SYDNEY (AFP) – Australia will see a “step change” in engagement with Asia and a more “considered” policy toward China if Labor wins the next election, the party’s would-be foreign minister vowed Wednesday.
Penny Wong — who would become the country’s first Asian-Australian top diplomat if her party continues to lead the conservative government into the May 18 vote — signalled the election would bring a foreign policy pivot to Asia.
Promising policies that would see more Asian languages taught in Australian schools and an increase in Aussie diplomats abroad, Malaysian-born Wong also signalled her wish to have a more constructive relationship with Beijing.
“We don’t pre-emptively frame China only as a threat,” she said.
Like Labor governments before, she promised a “more considered, disciplined and consistent approach to the management of Australia’s relationship with China.”
Successive Australian administrations have struggled to balance a vital trading relationship with China and the Chinese government’s authoritarian reflex.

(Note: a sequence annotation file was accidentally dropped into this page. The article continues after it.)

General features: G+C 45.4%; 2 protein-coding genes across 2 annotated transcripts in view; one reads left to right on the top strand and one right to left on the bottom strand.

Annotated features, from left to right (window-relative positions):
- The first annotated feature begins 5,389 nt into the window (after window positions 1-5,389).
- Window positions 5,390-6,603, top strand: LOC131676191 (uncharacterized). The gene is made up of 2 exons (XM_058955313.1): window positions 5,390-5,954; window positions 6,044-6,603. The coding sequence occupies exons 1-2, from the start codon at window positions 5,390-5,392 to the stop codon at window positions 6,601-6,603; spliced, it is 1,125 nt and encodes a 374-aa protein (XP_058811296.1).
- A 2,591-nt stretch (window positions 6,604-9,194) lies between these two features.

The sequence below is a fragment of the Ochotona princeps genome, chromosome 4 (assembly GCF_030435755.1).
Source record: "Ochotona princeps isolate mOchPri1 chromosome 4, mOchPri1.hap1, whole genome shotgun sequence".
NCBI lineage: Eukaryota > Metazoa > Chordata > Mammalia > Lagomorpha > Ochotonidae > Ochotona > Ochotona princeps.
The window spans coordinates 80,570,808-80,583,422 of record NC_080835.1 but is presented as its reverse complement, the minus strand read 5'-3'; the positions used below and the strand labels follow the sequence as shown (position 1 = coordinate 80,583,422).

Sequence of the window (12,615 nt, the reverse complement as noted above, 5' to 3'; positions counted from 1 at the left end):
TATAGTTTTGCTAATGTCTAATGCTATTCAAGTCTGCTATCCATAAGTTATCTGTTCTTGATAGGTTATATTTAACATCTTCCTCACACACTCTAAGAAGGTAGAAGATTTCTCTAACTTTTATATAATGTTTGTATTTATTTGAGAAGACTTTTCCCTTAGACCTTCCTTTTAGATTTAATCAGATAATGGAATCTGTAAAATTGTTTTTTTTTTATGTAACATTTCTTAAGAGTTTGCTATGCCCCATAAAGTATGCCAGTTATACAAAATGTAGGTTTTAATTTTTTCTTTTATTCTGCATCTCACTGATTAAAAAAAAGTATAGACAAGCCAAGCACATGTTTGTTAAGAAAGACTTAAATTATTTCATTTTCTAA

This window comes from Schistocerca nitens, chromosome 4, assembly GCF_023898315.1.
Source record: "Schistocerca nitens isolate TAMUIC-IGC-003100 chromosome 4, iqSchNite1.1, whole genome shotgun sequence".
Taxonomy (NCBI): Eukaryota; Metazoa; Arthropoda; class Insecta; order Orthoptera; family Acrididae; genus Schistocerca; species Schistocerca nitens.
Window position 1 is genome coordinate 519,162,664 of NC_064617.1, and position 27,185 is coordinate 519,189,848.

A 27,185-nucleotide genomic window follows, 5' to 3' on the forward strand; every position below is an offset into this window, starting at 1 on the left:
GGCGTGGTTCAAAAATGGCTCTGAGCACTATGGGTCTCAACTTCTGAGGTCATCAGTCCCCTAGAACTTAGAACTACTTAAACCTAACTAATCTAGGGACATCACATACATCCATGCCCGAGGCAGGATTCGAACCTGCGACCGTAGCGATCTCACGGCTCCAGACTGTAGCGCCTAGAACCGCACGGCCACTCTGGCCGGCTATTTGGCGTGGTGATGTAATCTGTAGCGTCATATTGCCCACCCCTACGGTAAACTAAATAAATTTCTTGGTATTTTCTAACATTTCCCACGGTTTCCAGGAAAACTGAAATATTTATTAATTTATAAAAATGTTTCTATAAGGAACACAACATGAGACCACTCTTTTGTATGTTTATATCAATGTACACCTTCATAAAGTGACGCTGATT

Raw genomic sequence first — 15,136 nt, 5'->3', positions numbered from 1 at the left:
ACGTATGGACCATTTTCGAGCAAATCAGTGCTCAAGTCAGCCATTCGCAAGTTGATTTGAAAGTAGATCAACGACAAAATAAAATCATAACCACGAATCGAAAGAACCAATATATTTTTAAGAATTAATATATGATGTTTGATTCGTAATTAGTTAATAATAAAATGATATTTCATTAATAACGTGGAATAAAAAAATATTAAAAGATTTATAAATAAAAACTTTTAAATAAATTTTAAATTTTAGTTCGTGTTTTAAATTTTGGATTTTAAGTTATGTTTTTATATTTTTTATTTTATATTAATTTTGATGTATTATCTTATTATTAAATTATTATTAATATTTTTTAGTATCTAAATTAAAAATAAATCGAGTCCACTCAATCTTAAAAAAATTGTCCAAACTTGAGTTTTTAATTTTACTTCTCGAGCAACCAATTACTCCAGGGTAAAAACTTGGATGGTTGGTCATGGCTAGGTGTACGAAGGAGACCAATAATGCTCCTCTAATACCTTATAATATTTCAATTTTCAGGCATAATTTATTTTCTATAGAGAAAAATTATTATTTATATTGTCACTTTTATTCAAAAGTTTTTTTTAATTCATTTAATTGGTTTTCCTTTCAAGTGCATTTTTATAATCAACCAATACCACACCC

That balance has become more fraught as Xi Jinping has consolidated power and looked to exercise China’s regional clout to take advantage of waning US influence.
Wong acknowledged that the relationship with China “may become harder to manage in the future.”
But she said the realities of the region were changing: “Those realities include the fact that China will remain important to Australia’s prosperity.”
Across Asia, smaller nations like Australia are grappling with a China that is both more important and less wedded to the rule of law.
Donald Trump’s accent to the US presidency and his limited interest in international rules, norms and decades-old alliances has only complicated matters further for Canberra, traditionally one of Washington’s closest allies.
Wong backed a relationship with the United States that is “fundamental” to Australian security, but acknowledged “power is shifting.”